The best month of the year, Ramadan is here. A time when Muslims fast from dawn to sunset, abstaining from bad habits and engaging in worship, especially during the night. This year Ramadan has fallen upon us during the month of April and presents a great opportunity to develop new saving habits.
A prime opportunity to form new saving habits
During Ramadan, Muslims are in a prime state to form new habits. Abstaining from food, drink and bad practices, trains us to be more self-disciplined and patient. It is also a time to reconnect to our spiritual purpose in life and align our activities accordingly.
Fasting comes with making a conscious decision to delay gratification for the future. You give up food, drink and other activities during the day in the hope of a reward in the next life. This is the same type of trade-off you make when you pursue a saving habit. You forgo the pleasure of spending your money immediately, in favour of using it later for more worthwhile pursuits. This could be anything from paying off debts, buying a home or funding a Hajj trip.
Where you can save
When looking to save, the first step is to review your existing expenditure. Classify your current spending into two buckets:
- Your needs. These are the bills that are necessary for your survival (rent, bills, groceries etc).
- Your wants. Any expenses on things that are not essential for your survival (entertainment, luxury items etc).
Your saving opportunities will likely come from the ‘wants’ bucket. Determining which ‘wants’ you can forgo whilst maintaining the quality of life you desire is up to you. Spending on your ‘wants’ is not a bad thing if it’s within your means. It’s just a matter of striking a balance between your wants now and in the future.
A popular budgeting tool that you could use is the ‘50/20/30 Budget Rule’. This is when you allocate your net income as follows: 50% to needs, 30% to wants and 20% to savings. Again, it’s all about finding the balance that works best for you and adopting an approach that is sustainable. If you are trying to cut down on too many of your wants, you may find yourself miserable and unable to persist with your habits in the long run.
A lot of the excess in our daily lifestyles is cut down during Ramadan. This makes it easier for you to identify opportunities to save. Impulsive eating and entertainment choices are cut down in favour of reading the Qur’an, praying salah at the mosque or other acts of worship. Here are some suggestions on ways you can save:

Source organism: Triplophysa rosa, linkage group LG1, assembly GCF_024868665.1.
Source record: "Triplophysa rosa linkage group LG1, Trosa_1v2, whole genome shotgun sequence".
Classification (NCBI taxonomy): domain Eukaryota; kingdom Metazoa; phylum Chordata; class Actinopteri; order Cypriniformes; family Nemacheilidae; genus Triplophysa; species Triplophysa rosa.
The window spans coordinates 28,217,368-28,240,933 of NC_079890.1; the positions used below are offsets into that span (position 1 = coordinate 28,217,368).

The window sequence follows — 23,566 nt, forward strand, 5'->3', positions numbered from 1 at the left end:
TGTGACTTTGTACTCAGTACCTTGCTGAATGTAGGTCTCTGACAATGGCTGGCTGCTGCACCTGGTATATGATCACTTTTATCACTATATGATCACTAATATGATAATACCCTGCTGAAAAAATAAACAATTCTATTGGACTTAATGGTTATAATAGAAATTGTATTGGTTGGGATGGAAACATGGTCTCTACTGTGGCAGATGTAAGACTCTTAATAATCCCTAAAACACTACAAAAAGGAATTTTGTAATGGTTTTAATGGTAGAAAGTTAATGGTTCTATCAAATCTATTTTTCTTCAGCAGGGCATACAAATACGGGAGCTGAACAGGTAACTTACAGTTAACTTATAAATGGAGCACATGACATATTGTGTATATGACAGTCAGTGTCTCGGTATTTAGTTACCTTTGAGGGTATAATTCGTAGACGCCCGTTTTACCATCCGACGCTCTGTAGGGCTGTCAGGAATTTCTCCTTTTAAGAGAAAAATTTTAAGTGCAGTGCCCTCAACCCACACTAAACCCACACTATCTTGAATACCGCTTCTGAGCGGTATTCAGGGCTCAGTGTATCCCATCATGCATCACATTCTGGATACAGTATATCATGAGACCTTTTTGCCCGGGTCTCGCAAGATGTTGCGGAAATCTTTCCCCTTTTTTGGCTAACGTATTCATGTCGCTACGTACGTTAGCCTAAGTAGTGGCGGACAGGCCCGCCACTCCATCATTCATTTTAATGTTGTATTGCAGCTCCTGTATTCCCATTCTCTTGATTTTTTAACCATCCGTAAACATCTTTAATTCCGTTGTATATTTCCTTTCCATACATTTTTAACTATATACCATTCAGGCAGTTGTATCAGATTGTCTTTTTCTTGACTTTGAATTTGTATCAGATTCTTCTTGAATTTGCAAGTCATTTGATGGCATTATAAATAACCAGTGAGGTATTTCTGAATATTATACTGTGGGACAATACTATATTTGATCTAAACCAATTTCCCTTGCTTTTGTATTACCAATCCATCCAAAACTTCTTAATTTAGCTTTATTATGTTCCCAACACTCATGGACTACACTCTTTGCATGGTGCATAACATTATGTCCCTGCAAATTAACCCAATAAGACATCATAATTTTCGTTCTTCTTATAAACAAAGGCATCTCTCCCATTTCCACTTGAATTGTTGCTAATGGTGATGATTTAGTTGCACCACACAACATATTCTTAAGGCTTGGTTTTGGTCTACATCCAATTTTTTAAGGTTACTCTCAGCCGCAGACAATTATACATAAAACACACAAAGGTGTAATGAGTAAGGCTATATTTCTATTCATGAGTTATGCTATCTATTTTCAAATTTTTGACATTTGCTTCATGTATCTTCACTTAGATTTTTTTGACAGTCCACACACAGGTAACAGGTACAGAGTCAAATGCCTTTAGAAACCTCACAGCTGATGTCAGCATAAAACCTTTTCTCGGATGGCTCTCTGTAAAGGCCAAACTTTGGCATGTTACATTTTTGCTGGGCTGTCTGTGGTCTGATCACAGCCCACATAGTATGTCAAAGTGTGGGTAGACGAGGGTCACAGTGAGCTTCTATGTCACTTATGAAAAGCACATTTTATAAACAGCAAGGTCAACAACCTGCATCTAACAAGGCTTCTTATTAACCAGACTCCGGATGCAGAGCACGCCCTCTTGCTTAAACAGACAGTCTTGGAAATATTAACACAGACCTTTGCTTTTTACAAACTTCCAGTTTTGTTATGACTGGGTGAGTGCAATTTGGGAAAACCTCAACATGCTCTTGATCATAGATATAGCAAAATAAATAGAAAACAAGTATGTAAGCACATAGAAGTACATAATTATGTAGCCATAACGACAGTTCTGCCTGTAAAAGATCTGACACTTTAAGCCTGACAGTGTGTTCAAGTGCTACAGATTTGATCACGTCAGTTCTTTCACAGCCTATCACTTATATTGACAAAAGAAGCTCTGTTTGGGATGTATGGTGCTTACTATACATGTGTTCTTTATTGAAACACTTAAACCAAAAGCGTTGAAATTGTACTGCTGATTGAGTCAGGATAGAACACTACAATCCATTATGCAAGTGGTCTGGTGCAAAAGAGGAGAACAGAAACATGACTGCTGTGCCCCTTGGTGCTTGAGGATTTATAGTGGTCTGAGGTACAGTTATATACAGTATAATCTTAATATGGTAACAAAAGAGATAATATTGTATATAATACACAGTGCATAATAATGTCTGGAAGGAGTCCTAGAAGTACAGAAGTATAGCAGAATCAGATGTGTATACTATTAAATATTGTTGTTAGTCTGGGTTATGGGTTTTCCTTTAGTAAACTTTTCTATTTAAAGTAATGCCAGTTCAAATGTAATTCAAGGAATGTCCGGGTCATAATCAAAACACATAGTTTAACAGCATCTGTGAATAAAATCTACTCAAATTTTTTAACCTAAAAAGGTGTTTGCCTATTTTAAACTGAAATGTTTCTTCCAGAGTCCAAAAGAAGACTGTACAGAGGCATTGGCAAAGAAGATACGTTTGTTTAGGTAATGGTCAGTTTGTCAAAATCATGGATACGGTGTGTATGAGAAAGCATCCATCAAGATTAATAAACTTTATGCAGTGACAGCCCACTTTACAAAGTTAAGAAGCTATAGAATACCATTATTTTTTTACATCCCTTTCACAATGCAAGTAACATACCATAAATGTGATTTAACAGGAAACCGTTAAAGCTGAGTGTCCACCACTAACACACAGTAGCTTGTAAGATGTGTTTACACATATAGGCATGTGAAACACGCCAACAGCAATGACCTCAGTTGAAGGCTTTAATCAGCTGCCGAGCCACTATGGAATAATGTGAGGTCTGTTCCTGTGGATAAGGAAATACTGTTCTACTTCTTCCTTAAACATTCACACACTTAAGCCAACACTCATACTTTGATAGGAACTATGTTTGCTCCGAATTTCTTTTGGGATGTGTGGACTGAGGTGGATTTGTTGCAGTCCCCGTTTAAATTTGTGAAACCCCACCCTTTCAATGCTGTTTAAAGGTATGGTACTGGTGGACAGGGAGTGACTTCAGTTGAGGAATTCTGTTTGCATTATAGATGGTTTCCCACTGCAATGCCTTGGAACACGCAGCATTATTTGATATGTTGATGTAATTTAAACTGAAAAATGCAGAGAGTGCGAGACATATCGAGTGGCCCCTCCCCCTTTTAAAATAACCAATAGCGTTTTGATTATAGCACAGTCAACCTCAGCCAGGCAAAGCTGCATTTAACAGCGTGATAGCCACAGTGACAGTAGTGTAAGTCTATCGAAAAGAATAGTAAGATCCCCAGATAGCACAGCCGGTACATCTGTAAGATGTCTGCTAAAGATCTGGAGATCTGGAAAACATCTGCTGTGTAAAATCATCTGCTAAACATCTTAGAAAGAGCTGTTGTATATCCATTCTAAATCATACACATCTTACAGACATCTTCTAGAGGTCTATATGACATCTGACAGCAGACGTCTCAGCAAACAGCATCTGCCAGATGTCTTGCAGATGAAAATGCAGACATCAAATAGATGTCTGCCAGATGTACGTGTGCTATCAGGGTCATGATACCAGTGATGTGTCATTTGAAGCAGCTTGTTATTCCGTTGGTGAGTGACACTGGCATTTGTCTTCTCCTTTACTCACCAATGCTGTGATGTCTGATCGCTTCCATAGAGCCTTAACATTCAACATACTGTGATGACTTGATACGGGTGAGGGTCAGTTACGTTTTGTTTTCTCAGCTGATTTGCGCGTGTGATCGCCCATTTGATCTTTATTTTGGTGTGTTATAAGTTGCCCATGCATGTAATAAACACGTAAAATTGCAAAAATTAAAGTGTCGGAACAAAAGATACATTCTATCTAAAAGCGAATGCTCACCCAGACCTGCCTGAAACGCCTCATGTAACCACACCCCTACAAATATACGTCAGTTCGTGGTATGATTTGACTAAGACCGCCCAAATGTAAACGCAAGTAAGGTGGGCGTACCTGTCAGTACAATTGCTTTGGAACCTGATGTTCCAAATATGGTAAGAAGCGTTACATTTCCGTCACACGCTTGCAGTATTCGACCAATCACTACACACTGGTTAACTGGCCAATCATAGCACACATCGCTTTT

- Going out to eat less frequently and having more homemade meals instead. You can take this one step further by planning your meals in advance, making it less likely for you to make impulsive decisions. Meal planning also allows you to be healthy and is more sustainable as it results in less food waste.
- Cut down on under-utilised subscriptions. For example, subscriptions to a magazine that you barely read, or tv services that you rarely watch.
- Shop sustainably. Instead of buying shiny new item on the aisles, consider reusing existing items or creating personalised pieces. This could be for yourself or when purchasing Eid gifts for your loved ones. Making this extra effort can enhance the experience and help you build better bonds with your family and friends.
Save more to give more
Ramadan is typically the time of year when Muslims give the most and for good reason too. The Prophetic example was to donate more during Ramadan as shown by the following hadith.
“The Prophet (peace be upon him) was the most generous of people, and he used to become more generous in Ramadan” (Sahih al-Bukhari 3554).
In 2020, Muslims in the UK donated an astounding £150 million to charity during Ramadan, highlighting their generosity. Whilst this is commendable, there is also great virtue in donating more regularly.
“The Prophet (peace be upon him) was asked, ‘What deeds are loved most by Allah?’ He said, ‘The most regular constant deeds even though they may be few’” (Sahih al-Bukhari 6465).
With this in mind, consider dedicating some of your savings to charity throughout the year. Ramadan is a time where you reconnect with your faith, contemplate your purpose in life and think about the legacy you want to leave behind. The virtues of giving to charity have been illustrated many times in the Qur’an, including in the following verse.
“Indeed, those men and women who give in charity and lend to Allah a good loan will have it multiplied for them, and they will have an honourable reward” (Al-Hadid 57:18).
So this Ramadan, if it is within your means, make your intention to donate regularly. This could be as simple as setting up a regular direct debit or putting a reminder in your phone each month to find a new cause to support.
In summary, Ramadan offers a great opportunity to cleanse your finances and develop sustainable saving habits, helping you to achieve your goals, in this life and the next.
*As with any investment, capital is at risk, as the value of your investment can go down as well as up. Consult your financial advisor before implementing any plans as your needs may differ.